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Posted in: Continuing Professional Development (CPD)

Coach the person? What does that mean?

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  • Ralph

    “If coaching qualifications were the 'end product', I could see a place for non-sport specific coaching pathways - generic coaching standards/training concepts/philosophies. What is currently missing from every coaching course I have ever attended, is the 'people skills' essential for every coach regardless of the level they are coaching at. This is a tragic oversight.” Lawrie O'Keeffe

     Everything I’ve ever posted (about 2 per week) on CC is based upon this genius statement by Lawrie.

     We focus so much on the athlete; we don’t get our own house in order. We can’t get a decent political system going in this country, yet are happy to criticize Brussels. In 35years of coaching and it’s 2016, and UK coaches are now asked about coach development?

     We expect our athletes to be totally dedicated above all else, to have complete control of their social and emotional intelligence and yet coaches get zero help about those things.


    For example…

    Do you think it’s obvious, if you are coaching an athlete you are coaching a person?

    Or do you think, sport is not personal, it’s professional, remove the human element and therefore remove potential human emotional errors to get the job done?

    Or does the quest to improve our understanding of our emotional state add colour and meaning to our existence, without emotions our existence is meaningless?

    Or are acknowledging feelings considered a sign of weakness?

    Do you think Sport is not about emotions and thinking, there are too many variables and inconsistences to allow emotions and thinking, it’s best to stop both to free up the athlete to just do? There is no try, it’s do or don’t do?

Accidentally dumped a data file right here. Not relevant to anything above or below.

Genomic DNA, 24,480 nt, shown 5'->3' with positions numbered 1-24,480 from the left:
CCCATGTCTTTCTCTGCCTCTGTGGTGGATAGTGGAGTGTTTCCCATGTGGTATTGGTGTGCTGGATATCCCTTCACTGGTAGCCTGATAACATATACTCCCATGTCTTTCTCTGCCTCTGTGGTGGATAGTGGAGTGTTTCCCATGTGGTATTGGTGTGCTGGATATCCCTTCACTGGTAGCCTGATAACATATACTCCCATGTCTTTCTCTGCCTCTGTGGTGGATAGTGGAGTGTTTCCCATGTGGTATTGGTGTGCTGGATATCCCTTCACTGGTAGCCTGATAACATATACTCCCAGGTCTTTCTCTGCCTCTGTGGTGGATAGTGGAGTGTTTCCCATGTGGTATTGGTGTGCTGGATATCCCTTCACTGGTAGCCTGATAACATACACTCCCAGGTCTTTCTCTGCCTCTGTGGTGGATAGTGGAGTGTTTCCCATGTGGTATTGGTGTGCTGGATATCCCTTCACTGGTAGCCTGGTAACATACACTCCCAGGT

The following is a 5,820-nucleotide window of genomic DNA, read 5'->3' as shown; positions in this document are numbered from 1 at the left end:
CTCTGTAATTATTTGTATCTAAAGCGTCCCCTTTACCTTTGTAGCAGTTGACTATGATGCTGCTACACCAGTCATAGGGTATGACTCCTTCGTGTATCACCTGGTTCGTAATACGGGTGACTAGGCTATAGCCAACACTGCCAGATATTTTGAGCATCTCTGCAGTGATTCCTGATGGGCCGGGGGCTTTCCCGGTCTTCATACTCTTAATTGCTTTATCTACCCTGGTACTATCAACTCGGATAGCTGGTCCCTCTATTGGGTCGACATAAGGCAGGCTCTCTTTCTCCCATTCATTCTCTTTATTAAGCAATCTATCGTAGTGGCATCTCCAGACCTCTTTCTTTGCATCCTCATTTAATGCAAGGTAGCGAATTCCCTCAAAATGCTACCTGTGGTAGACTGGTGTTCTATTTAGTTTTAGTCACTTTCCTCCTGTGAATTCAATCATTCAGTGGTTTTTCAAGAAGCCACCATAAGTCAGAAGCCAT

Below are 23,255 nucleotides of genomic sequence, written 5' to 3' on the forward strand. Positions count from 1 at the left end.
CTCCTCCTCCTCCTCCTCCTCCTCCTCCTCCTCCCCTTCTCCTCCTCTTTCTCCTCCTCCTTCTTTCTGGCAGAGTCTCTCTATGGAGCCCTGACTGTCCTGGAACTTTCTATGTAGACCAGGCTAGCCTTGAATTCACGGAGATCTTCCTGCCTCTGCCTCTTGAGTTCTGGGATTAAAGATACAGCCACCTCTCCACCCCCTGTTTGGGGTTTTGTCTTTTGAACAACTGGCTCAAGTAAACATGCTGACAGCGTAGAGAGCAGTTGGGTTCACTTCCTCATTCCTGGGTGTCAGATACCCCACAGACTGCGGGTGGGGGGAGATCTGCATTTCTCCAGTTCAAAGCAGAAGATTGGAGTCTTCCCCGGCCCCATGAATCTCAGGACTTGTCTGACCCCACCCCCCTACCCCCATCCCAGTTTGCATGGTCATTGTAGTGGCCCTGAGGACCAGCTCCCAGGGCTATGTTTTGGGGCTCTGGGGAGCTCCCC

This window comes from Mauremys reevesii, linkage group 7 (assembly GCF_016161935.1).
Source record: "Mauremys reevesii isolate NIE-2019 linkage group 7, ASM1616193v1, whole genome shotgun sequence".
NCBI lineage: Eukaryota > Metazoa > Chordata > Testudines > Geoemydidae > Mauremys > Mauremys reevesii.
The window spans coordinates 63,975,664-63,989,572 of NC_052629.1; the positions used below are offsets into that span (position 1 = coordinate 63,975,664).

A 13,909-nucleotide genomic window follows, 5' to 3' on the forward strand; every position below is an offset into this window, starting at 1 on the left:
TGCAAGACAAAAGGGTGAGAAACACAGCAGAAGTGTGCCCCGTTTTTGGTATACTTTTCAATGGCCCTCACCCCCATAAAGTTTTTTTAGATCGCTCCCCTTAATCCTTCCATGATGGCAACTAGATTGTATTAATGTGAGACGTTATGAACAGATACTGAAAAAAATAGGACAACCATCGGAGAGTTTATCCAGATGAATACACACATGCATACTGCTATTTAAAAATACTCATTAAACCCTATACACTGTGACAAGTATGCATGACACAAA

Or is it possible, if you are results based or performance based, or technique based or tactics based coach, you are ignoring the human in front of you?

    Does the above list by definition, mean you are treating the athlete as a machine to be fixed and therefore everyone comes to you broken?

    Or do you believe your athlete comes to you “clean” with no preconceived ideas and self limiting beliefs, a blank slate to be coached?

    Do you believe the athlete is ignorant and needs you as a coach to be the font of all knowledge?

    If you’ve never asked yourself those human questions, are you admitting the athlete in front of you is just a product to be manufactured by learning?

    Do you think the questions are irrelevant or annoying but do you have and always had a clear reason why?

  • oranjesoccerschoolindia

    Really a fantastic topic..Quality of an individual is very important in coaching

  • Ralph

    why do you see it as important?

  • I think this is a great topic and one that will be interpretted in various ways by different coaches. 

    I think it is all too easy to forget that you are coaching a person when in teaching mode .... often in my case little children. I know coaches who when the kid shows an affinity for the sport, improvement and competition places are the main goal and often personal development of that child is easily lost along the way.

    I certainly don't believe that coaches are the "font of all knowledge" ... everyday is an opportunity to learn something new and that something may come from the athlete in front of you. And depending on their age, the athlete has their own thoughts and ideas which must be considered for a functioning working relationship.

    Yes coaches transfer knowledge, but it is also important to consider whether that knowledge is up to date and relevant, especially as guidelines etc can change so quickly.

    From a personal perspective, having a well rounded, balanced individual is key and therefore realising that they are a person and not a machine is vital in producing happy, productive athletes. And lets be honest .... not every participant in sport is going to make that elusive elite level - but if they enjoy their time then the probability of building and continuing those healthy sporting habits which continue throughout their life and when their kids arrive is high. That's not to say I'm laid back in my teaching approach, they are reprimanded if effort levels drop, but not to the point where it has a negative affect on their confidence or sporting interest. Yes, they are there to learn and parents pay a lot of money for them to do so, but recognising that they too have bad days and have an opinion and inviting them in to the learning process has always been a part of my coaching philosophy.

  • Ralph
    On 19/07/16 9:25 PM, Dannielle Starkie said:

    personal development of that child is easily lost along the way.

    why do you think this is so?

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